US shutdown hits tourists hard

‘We are still awaiting guidance on our operating status for Monday’ — Smithsonian Museums, Washington DC

Steamed up: as the row in Washington DC continues, access to parks such as Yellowstone is uncertain
Steamed up: as the row in Washington DC continues, access to parks such as Yellowstone is uncertain

The political paralysis in Washington DC will affect tourists to the US, whether they are hoping to explore some of the world’s best museums in the American capital or the natural wonders of the national parks of California and Wyoming.

The federal government must stop paying staff for duties that are classed as “non-essential”. This covers many tourist facilities; some, but by no means all, are closed down.

If you plan a visit soon – or are already in the US – these are the key travel impacts.

What is happening to air travel?

Front-line staff in international and domestic aviation – air-traffic control, Customs & Border Protection and airport security in the US – are classed as essential workers and therefore will continue to report for duty and be paid as normal.

According to the Department of Transportation, the Federal Aviation Administration will deploy around 24,000 air-traffic control staff, as normal. Accident investigators will stay on duty.

The Transportation Security Administration, which provides airport security, has about 58,000 workers, of whom 90 per cent are classed as essential. The numbers are very similar at Customs & Border Protection. But even if the public-facing staff continue to be gainfully employed, the work of back-up staff is not protected in the same way. So a technical failure that affected airport processing could cause problems for travellers.

Will I be able to get permission to visit the US?

That depends. The ESTA system for online travel authorisation, as used by most British holidaymakers and business visitors, will continue to function as normal; it is self-financing.

But anyone applying for a US visa whether for work or as a student, or because they have other issues, such as a criminal record, could find the process temporarily stops until US government funding can be agreed.

I’ve set my heart on some great America museums

In absolute terms, few US museums will be affected: the vast majority are not run by the federal government. But unfortunately for tourists, some of the best in the nation are affected.

The uncertainty also applies to the National Zoo in Washington DC and key New York City collections: the American Indian Museum and the Cooper Hewitt design museum.

A new Washington DC attraction, the Museum of the Bible, tweeted: “Despite the government shutdown, #DCisopen and so are we! Come experience DC’s newest museum if you are in the area.”

Ford’s Theatre, the location for the assassination of President Lincoln, did not open at the weekend and will remain closed indefinitely. It is run by the National Park Service (NPS).

The John F. Kennedy Presidential Library and Museum in Boston and the Harry S. Truman Library and Museum in Independence, Missouri, are closed until further notice, though the George W. Bush Presidential Center in Dallas remains open.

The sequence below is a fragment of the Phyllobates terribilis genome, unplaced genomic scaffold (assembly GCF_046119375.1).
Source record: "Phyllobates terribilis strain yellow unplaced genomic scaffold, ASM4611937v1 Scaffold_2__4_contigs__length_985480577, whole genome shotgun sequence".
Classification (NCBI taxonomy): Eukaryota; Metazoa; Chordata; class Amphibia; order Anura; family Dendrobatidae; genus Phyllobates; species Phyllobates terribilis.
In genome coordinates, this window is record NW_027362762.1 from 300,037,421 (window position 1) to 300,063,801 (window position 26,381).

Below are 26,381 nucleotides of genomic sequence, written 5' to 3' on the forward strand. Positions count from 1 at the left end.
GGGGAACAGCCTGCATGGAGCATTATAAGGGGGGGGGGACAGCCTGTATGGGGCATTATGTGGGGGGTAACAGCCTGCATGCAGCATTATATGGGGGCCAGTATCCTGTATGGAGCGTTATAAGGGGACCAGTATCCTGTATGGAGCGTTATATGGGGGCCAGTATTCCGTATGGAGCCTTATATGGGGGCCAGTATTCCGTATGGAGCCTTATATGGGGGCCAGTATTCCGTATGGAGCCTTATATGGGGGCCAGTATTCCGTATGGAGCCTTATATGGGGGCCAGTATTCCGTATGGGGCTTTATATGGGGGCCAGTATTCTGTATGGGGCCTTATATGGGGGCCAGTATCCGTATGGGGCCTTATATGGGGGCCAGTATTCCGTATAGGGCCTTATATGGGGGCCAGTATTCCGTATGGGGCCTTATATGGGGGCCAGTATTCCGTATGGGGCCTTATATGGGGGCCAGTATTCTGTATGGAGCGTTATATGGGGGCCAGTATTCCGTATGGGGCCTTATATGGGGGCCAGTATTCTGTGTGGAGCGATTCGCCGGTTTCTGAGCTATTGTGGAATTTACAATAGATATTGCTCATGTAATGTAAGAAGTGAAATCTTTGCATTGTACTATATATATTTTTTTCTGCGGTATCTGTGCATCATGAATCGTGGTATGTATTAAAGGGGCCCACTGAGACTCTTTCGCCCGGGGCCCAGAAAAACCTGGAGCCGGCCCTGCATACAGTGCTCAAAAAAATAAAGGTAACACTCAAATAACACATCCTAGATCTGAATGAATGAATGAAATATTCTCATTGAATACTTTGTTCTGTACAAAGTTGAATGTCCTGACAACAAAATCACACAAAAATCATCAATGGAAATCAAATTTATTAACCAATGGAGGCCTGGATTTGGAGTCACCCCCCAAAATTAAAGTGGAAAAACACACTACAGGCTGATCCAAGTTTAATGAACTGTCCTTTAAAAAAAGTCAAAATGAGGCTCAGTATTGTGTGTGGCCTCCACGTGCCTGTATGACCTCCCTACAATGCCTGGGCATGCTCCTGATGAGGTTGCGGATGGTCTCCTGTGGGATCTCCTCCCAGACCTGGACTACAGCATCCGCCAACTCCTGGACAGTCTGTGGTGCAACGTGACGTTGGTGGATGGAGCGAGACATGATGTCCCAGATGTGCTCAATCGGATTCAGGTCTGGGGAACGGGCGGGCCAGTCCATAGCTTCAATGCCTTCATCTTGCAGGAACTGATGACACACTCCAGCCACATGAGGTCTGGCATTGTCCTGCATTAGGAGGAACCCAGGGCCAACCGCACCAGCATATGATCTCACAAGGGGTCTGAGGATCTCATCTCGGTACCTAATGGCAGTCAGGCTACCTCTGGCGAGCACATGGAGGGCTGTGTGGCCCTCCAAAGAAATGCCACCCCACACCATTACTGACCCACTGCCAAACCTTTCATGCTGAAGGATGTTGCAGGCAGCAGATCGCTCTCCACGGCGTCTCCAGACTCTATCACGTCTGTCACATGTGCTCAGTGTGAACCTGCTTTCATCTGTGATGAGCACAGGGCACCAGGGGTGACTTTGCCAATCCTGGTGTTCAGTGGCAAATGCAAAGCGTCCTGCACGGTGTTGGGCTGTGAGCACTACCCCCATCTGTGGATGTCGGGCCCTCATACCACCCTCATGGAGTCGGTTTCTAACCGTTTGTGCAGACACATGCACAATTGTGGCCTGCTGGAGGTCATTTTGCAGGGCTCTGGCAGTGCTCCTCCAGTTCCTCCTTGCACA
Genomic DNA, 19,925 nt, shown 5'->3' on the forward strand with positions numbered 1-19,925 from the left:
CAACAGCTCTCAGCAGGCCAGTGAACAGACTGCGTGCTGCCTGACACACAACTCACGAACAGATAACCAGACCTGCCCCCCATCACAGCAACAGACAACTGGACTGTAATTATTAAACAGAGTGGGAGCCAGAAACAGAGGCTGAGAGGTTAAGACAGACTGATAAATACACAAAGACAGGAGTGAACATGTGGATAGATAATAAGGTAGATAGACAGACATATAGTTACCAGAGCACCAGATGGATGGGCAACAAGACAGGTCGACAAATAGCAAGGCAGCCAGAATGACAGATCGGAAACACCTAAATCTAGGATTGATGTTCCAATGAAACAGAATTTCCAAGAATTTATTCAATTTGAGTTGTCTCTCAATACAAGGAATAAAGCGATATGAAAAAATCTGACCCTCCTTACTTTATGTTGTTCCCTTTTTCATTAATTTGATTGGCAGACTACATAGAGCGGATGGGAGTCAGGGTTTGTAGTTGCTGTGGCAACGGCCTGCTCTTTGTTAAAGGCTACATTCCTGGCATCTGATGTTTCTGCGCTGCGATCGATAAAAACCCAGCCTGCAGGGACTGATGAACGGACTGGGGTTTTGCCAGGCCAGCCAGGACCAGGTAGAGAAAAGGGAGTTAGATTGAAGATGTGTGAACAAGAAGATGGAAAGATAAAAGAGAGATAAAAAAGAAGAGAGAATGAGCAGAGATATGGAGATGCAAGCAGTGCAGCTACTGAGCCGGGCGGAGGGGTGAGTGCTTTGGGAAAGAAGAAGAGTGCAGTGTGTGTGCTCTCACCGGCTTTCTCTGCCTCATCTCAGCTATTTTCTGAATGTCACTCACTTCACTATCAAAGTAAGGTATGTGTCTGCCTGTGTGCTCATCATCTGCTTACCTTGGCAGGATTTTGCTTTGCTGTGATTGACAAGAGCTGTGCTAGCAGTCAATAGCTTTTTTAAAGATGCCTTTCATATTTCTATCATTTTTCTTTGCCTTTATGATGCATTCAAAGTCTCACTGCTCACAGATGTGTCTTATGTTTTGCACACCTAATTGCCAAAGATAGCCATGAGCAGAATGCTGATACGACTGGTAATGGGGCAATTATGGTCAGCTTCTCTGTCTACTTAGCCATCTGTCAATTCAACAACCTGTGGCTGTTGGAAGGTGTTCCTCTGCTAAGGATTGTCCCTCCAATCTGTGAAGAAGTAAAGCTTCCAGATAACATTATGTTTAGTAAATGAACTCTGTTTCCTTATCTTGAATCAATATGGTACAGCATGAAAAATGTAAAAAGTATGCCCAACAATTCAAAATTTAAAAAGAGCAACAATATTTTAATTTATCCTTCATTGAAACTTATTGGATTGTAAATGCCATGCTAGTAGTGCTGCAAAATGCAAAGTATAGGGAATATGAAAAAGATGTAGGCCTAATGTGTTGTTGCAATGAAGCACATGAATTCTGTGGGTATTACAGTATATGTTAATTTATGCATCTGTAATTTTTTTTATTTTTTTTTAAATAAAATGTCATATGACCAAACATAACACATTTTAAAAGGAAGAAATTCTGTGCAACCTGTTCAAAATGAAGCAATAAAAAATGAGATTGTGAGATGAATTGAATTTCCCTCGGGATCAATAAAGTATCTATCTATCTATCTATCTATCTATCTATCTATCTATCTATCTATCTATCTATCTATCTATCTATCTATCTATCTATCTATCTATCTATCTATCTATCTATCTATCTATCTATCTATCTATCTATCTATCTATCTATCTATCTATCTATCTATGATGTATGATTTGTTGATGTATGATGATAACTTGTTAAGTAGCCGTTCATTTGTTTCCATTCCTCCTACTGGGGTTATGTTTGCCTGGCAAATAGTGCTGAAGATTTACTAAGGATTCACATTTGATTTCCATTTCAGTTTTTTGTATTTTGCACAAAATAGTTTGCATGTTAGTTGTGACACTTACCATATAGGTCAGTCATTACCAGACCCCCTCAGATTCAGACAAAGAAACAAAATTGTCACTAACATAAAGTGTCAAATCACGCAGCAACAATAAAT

And the great outdoors?

“Important Shutdown Notice”, begins an announcement from the National Park Service. “Some parks in the National Park System may have areas that remain accessible to visitors; however access may change without notice, and some parks are closed completely.

The Department of the Interior says: “Staffing levels will be based on the assumption that the NPS is conducting no park operations and providing no visitor services.” But that does not mean that parks are closed: “Park roads, lookouts, trails, and open-air memorials will generally remain accessible to visitors, but there will be no NPS-provided visitor services, including restrooms, trash collection, facilities and roads maintenance.”

I’m after some American heritage

Uncertainty about the effects of the shutdown extends beyond Yosemite, the Grand Canyon and Yellowstone; it also applies to some urban locations designated as National Parks, such as the National Historical Park covering the roots of American independence in Boston. “National Park Service facilities and services in Boston are closed,” says a terse message. Elsewhere on the independence trail, such as in Philadelphia, visitors are being told: “Entry to any NPS property during this period of federal government shutdown is at the visitor’s sole risk.”

I’ve booked an organised trip which I now wish to cancel or postpone because of the shutdown. What are my rights?

Only a specialist package holiday rendered difficult by the government shutdown – for example a cultural tour of the Smithsonian Museums in Washington DC – would you have the right to cancel or postpone. Most package holidays to the US, together with all independently organised trips, will not qualify for free amendment or cancellation. Suppose you had booked a week based in Las Vegas and were looking forward to exploring some of the nearby National Parks; since the travel firm can still supply the flight and hotel, you have no right to cancel or postpone.

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